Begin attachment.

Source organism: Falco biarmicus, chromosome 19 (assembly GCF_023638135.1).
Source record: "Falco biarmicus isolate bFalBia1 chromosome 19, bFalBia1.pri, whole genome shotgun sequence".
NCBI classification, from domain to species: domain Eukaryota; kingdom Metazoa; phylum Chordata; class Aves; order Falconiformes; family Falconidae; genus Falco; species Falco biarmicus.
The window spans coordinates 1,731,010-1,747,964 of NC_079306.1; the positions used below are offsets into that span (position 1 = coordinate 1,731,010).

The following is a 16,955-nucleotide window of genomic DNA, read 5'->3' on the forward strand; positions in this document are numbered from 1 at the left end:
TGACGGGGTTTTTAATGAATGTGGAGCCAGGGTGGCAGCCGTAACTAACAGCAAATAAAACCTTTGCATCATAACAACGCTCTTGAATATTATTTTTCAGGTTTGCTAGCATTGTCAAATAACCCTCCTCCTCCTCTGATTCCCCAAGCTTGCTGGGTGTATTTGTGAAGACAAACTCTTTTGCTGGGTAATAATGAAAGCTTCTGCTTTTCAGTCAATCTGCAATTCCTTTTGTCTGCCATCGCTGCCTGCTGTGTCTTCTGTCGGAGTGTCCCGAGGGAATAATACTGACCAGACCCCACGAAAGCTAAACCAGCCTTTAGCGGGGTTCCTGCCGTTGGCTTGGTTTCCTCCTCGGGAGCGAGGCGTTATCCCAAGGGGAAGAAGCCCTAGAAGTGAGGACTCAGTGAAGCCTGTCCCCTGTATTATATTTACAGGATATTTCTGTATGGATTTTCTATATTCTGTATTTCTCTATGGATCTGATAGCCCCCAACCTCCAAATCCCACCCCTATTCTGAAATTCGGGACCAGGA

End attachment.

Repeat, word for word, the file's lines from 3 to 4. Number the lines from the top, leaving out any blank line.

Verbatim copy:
NCBI classification, from domain to species: domain Eukaryota; kingdom Metazoa; phylum Chordata; class Aves; order Falconiformes; family Falconidae; genus Falco; species Falco biarmicus.
The window spans coordinates 1,731,010-1,747,964 of NC_079306.1; the positions used below are offsets into that span (position 1 = coordinate 1,731,010).